In my last article I hinted at how excited I was for the summer ball, and I’m pleased to report that it didn’t disappoint.
With the theme of a “Mid-Summers Knight”, Harper’s front lawn was dressed in medieval attire, with fantastic entertainment from musicians, laser clays and dodgems. We barely noticed the rain.
This ball was made even more special by the fact that it was possibly the last time that my friends and I would all be in one place over the next 15-month placement period.
With some people going as far afield as Scotland and even Spain, it’s fair to say that organising big get-togethers may prove to be a problem for the next year or so.
Having lived just metres apart for the first year in Halls, and then no more than a few miles apart this year in Newport, the increased distance next year will definitely be felt.
And now, with my second year of uni behind me, I have the summer at home, and harvest to look forward to.
This harvest is going to be particularly busy, as not only have we taken on a chunk of new land, but for the first time we are offering a baling service to those buying our straw.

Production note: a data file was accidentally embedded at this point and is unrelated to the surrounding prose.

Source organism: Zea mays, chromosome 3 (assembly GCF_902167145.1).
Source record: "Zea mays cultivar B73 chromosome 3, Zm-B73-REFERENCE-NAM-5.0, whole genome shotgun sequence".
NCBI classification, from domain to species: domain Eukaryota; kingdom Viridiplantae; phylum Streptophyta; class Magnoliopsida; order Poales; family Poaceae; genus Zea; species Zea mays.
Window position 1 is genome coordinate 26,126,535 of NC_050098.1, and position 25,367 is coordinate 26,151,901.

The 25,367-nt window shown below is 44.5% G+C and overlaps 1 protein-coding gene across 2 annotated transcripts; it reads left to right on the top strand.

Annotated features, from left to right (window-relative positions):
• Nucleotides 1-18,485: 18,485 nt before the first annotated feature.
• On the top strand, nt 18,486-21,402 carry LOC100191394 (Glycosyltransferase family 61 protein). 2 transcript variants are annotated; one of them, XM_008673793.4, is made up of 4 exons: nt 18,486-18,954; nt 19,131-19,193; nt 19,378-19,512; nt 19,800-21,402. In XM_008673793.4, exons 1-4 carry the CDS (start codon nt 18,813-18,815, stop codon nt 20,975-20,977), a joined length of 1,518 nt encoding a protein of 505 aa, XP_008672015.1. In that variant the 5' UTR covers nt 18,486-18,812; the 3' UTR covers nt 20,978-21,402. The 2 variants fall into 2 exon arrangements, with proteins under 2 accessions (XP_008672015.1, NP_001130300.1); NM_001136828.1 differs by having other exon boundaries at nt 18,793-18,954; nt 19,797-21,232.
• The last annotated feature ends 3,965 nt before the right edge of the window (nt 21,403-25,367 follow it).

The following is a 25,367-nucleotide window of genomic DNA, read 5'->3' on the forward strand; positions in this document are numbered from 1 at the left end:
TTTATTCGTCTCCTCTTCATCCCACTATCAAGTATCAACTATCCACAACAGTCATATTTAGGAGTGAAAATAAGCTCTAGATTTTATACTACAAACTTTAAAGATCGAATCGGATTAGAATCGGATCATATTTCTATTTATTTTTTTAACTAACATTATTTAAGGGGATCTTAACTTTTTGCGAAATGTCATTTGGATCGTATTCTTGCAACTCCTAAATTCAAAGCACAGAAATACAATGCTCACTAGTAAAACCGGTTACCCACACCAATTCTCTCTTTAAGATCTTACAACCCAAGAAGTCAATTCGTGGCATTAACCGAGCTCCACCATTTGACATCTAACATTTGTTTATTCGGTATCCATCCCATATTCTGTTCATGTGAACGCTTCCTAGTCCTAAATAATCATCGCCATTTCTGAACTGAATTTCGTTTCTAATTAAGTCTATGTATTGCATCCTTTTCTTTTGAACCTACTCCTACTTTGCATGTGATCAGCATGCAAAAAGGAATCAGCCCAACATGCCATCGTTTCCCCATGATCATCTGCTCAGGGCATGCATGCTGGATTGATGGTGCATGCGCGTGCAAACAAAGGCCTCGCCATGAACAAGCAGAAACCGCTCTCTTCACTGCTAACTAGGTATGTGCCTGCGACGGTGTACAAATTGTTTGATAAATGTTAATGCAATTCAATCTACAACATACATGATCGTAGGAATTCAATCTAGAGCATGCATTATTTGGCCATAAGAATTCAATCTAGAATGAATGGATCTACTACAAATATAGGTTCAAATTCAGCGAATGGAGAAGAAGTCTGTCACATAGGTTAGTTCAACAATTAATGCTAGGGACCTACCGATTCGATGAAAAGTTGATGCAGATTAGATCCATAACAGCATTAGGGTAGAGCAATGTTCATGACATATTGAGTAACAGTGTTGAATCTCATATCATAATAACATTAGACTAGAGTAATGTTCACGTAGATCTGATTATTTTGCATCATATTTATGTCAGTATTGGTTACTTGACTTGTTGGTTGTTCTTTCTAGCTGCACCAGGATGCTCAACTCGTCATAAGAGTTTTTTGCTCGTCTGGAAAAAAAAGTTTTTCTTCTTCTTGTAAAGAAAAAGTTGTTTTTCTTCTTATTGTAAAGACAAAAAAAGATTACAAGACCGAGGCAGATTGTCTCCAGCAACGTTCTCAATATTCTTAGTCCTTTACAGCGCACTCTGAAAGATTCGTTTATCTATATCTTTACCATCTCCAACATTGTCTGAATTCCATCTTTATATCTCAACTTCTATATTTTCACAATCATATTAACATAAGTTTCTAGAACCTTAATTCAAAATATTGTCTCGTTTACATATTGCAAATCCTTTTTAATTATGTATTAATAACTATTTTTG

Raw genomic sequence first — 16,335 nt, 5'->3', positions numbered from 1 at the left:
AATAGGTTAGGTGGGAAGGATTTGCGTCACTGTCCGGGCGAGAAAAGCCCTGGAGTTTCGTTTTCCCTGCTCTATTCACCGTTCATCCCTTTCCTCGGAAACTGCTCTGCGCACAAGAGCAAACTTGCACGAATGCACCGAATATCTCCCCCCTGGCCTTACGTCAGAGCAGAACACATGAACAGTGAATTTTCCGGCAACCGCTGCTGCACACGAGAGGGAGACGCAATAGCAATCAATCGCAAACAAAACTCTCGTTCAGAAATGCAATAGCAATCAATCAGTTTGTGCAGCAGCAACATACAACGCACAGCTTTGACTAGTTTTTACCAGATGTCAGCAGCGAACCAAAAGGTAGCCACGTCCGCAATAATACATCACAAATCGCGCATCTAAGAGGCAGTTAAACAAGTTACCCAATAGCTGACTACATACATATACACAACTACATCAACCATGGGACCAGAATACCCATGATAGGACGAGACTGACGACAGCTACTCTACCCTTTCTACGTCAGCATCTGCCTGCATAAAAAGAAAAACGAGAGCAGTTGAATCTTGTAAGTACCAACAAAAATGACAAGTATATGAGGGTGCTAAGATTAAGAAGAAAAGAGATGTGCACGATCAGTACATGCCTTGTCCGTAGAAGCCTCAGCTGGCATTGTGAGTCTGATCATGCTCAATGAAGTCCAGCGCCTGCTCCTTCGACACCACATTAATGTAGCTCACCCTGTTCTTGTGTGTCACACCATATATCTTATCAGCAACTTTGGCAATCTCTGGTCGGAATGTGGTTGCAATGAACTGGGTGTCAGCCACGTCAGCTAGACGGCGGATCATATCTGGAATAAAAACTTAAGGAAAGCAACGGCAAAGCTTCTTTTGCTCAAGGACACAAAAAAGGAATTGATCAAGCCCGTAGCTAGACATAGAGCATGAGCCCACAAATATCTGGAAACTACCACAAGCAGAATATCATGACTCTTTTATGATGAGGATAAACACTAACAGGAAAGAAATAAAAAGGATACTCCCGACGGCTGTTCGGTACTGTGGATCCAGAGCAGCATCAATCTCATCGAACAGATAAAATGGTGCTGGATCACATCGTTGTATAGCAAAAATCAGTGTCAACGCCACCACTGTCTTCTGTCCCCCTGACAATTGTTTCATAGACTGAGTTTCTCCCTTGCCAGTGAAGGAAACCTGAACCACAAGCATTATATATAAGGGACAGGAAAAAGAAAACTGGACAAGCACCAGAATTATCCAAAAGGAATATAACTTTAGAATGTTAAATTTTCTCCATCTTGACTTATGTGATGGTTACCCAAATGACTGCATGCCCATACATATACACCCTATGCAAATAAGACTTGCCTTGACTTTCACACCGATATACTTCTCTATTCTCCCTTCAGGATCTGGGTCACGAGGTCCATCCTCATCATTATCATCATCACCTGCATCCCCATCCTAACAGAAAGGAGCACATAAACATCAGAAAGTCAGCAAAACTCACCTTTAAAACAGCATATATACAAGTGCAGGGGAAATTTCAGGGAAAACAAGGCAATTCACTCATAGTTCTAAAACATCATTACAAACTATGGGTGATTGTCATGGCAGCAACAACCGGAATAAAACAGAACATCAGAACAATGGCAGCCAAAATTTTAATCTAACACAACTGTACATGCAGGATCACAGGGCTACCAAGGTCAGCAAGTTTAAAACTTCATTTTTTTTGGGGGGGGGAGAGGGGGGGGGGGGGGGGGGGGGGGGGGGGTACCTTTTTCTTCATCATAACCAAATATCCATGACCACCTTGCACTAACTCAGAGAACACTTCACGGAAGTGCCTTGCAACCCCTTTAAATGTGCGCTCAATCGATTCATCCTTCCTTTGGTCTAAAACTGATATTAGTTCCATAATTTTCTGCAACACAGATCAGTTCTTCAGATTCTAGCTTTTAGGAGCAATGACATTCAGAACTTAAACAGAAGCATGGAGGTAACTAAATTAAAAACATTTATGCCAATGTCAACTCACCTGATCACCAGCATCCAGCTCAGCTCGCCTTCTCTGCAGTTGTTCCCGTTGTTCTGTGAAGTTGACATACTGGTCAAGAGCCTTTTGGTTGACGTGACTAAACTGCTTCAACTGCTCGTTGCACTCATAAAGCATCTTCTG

In addition to this, my brother will be largely tied up managing the new land, and I can already feel that there may be a few days where breakfast, lunch and dinner are all eaten from the seat of my tractor.
As any ag student will know, it’s the little things that make all the difference when you are spending so much time on the tractor. How good the drink holder is, if there’s anywhere for your lunch-box, and even how comfy the “girlfriend seat” is, all become vital components of the perfect tractor cab.
Spending so long on the tractor also means that a considerable amount of hours are spent listening to the radio.
Radio 1 normally provides my soundtrack of the summer, and seemingly I’m not alone as nearly every day there seems to be at least one request or shout-out from someone else involved in harvest.
At this time of the year I also seem to find myself unusually up-to-date with current affairs, and by the end of a long day I always seem to know the hourly newsbeat off by heart.
Harvest here at Cofford Farm is now swiftly approaching, and with the combine greased up and waiting in the yard, we’re all just hoping for the magic number to come up on the moisture metre, signifying the beginning of harvest.
With everyone growing eager for combining to begin, it has become increasingly tempting, when walking into a field, to head towards the most mature ears for sample collection.
However, either way I’m sure it won’t be too many days now before the combine can start making its way towards the first field.